Lafferty, (almost) always eager to please when it meant getting a volume sold, went along with it, putting together a table of contents that broke down roughly as Dienstfrey wanted: “Some of the selections are ambiguous: the Mean Men often lurk in the Secret Places and a few stories could go in either class.” After some back-and-forth, the two came up with the volume as it now stands—when I can get back to my blog, and I reach up to that volume, I’ll have more about this stage.
The thing Lafferty wouldn’t budge on, though, was paying for spot illustrations out of his own royalties—understandable, given the thin margins of genre publishing. Since Scribner’s also wouldn’t put up the $300 or so for the art, however, that meant we were denied the possibility of the likes of Gahan Wilson or Ed Koren illustrating a Lafferty collection.
Great info, thanks! This was sort of my suspicion. The whole division had a kind of “tacked on” feel. I’m curious what your source base for this is– do you have access to Lafferty’s letters or journals? Also, how soon will we see his biography?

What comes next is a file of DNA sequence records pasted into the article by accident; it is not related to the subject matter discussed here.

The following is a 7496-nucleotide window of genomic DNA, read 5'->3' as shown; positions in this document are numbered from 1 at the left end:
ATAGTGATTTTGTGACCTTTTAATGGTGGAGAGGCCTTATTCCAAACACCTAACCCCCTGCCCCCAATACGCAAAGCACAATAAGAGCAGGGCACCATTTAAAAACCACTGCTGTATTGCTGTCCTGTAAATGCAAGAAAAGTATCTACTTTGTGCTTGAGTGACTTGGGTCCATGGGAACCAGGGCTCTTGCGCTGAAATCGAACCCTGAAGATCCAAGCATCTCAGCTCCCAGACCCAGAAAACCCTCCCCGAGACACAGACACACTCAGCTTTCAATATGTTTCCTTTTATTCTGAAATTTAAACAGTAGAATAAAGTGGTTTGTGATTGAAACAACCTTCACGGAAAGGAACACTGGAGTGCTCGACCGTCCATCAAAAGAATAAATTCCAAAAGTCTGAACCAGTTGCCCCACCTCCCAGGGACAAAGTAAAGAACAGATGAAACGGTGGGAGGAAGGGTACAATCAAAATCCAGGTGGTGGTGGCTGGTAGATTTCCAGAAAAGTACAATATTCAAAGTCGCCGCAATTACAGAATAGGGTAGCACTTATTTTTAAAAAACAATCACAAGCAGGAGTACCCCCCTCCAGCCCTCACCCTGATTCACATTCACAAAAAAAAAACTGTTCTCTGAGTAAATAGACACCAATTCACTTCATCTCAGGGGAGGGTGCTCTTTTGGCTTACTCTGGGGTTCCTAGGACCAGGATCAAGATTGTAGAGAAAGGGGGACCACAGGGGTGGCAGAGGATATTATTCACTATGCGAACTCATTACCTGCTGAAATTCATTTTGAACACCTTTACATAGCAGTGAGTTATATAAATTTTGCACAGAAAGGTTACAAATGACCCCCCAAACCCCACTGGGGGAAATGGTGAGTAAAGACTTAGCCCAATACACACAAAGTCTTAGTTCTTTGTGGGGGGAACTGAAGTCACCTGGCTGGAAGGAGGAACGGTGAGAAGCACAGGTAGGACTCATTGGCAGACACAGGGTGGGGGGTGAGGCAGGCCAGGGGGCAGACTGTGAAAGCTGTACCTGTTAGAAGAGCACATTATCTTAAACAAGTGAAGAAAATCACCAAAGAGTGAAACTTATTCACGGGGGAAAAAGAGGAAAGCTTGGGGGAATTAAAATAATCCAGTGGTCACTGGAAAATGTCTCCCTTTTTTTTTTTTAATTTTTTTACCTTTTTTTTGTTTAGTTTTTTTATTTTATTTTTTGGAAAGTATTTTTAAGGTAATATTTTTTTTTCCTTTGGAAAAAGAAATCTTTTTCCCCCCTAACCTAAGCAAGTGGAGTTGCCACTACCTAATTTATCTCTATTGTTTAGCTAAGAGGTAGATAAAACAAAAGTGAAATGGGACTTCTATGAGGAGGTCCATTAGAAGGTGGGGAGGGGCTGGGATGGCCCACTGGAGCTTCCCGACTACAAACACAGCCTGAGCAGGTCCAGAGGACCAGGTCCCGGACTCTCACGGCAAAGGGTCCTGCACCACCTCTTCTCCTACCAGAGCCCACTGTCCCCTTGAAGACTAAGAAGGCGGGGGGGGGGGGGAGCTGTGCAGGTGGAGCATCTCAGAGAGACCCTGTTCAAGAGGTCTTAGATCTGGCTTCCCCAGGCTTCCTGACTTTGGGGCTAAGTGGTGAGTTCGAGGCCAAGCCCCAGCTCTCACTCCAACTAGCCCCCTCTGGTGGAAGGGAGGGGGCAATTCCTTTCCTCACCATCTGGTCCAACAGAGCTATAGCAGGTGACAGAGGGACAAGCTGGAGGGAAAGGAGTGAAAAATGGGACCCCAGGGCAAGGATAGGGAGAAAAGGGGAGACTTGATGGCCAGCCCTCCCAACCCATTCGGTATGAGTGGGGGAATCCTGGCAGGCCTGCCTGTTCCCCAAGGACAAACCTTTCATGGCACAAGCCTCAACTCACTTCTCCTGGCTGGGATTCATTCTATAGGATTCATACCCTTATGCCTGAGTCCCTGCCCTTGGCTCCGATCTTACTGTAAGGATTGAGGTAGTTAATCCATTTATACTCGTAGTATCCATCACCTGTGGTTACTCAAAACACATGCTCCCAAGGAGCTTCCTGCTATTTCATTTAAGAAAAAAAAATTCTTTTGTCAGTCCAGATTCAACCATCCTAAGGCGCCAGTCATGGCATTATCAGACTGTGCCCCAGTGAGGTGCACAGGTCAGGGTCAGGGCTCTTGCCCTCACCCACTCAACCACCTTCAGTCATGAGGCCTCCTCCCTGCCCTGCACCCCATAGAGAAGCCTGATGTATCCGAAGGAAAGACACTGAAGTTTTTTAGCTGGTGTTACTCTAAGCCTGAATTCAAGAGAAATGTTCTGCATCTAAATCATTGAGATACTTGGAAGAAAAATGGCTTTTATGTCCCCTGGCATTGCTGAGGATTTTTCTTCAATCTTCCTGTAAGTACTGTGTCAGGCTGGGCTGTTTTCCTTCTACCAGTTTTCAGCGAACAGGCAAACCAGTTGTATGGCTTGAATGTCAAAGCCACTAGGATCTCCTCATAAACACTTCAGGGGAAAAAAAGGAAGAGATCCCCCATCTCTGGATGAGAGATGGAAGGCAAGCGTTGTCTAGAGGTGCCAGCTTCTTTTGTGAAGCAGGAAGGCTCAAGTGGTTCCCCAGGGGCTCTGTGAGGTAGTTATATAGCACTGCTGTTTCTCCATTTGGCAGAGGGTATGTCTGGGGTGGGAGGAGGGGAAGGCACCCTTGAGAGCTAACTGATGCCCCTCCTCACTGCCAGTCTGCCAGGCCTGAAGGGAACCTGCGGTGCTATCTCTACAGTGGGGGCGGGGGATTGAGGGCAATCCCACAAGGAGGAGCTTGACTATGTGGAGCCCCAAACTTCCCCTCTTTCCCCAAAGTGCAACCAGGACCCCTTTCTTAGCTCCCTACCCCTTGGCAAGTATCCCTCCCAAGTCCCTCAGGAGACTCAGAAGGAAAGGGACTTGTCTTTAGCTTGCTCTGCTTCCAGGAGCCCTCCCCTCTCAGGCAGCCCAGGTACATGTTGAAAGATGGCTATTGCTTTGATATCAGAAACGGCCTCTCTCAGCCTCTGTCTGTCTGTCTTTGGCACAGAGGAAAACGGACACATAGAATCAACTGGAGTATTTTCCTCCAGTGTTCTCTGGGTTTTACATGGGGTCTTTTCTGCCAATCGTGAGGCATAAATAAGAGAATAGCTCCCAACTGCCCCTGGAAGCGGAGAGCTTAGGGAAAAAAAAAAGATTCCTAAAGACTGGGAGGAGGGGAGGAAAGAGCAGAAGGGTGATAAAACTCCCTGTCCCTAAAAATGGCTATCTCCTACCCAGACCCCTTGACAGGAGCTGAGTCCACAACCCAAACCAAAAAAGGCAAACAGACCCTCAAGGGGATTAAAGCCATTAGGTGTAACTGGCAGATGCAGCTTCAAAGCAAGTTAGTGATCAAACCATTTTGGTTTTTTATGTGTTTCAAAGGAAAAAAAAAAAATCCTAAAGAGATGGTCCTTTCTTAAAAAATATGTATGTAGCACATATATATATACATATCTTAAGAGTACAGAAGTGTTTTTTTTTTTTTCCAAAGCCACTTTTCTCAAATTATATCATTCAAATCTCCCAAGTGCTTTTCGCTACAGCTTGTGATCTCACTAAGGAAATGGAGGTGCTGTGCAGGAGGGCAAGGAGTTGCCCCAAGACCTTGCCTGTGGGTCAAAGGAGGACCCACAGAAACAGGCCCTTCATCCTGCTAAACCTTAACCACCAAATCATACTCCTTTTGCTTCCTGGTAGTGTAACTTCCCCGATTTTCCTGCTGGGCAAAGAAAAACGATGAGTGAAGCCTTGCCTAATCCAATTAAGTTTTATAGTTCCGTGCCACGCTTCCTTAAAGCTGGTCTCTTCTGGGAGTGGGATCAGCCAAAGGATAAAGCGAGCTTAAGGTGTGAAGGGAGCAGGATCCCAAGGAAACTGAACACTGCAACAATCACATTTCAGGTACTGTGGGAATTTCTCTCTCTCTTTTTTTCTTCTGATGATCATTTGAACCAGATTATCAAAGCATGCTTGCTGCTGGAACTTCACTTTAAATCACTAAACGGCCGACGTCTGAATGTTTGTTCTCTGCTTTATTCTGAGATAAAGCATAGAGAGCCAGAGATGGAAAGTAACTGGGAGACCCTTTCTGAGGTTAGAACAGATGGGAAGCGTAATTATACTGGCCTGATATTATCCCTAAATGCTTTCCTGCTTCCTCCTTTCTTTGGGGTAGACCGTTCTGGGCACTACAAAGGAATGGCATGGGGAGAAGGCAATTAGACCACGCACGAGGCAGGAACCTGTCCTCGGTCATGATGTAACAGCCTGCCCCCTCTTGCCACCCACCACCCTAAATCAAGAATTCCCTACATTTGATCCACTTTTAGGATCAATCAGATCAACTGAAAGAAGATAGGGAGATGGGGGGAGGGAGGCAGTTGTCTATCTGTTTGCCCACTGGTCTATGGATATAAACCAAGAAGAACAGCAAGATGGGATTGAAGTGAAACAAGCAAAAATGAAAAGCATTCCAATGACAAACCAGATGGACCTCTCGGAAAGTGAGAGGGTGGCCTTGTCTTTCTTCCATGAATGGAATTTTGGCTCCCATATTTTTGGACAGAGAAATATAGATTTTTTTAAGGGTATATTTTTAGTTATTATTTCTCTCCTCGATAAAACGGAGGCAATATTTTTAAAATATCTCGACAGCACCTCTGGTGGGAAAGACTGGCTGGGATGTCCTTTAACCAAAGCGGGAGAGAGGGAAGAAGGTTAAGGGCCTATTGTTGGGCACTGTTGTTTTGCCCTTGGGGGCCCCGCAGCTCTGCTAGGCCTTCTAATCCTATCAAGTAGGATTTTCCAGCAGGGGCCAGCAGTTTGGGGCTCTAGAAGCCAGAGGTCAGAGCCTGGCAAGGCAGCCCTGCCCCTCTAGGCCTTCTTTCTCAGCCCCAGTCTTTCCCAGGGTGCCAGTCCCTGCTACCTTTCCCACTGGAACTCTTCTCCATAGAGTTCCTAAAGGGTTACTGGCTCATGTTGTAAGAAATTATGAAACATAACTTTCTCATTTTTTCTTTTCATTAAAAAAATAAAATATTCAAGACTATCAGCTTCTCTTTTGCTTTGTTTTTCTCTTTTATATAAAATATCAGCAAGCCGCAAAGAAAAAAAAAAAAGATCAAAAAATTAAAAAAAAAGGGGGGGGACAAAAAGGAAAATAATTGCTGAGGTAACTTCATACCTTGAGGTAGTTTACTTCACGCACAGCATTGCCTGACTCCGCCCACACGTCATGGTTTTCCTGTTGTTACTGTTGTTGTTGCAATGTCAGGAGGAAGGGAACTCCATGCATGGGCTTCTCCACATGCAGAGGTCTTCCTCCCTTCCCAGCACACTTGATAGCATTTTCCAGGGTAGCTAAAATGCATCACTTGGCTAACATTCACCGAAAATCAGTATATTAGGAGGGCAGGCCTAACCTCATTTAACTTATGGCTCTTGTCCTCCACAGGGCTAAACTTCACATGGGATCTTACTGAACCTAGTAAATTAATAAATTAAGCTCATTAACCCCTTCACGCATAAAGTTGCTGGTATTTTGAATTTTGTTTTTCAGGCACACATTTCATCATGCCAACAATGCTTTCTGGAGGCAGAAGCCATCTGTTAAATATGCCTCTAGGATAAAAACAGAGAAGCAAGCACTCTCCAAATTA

Letters, yes. Journals, no, for the reason that he never kept any that I’ve found. Since he so rarely spoke about his work publicly (was rarely given the opportunity, to be honest), the letters are invaluable. One of my medium-term projects will be to get a volume of selected correspondence, at least between him and his agent, Virginia Kidd.
I am wrapping up the biography, just doing checks on everything, adding material about the centennial events, and trying to connect one troublesome section in the mid-70s (it is no accident that this corresponds to a gap in the Kidd-Lafferty letters). Once I’m done, then I’ll have it off to the publisher and, once I make any necessary revisions, it should be out within a year of submission. The only barrier is I’m also trying to complete dissertation material during this time, and the two projects not only differ widely subject matter, but also in the approach required to get the writing done. Heartening though to know that people are looking forward to it!
Very much so. I’ll be sure to review it here!
One clarification: the title, of course, comes from “Nor Limestone Islands”; the idea to use that as the title, though, was all Dienstfrey.
I like the title, and actually thought more or less reflexively that it must have been Lafferty’s idea.
Dienstfrey had a Laffertean inspiration I guess.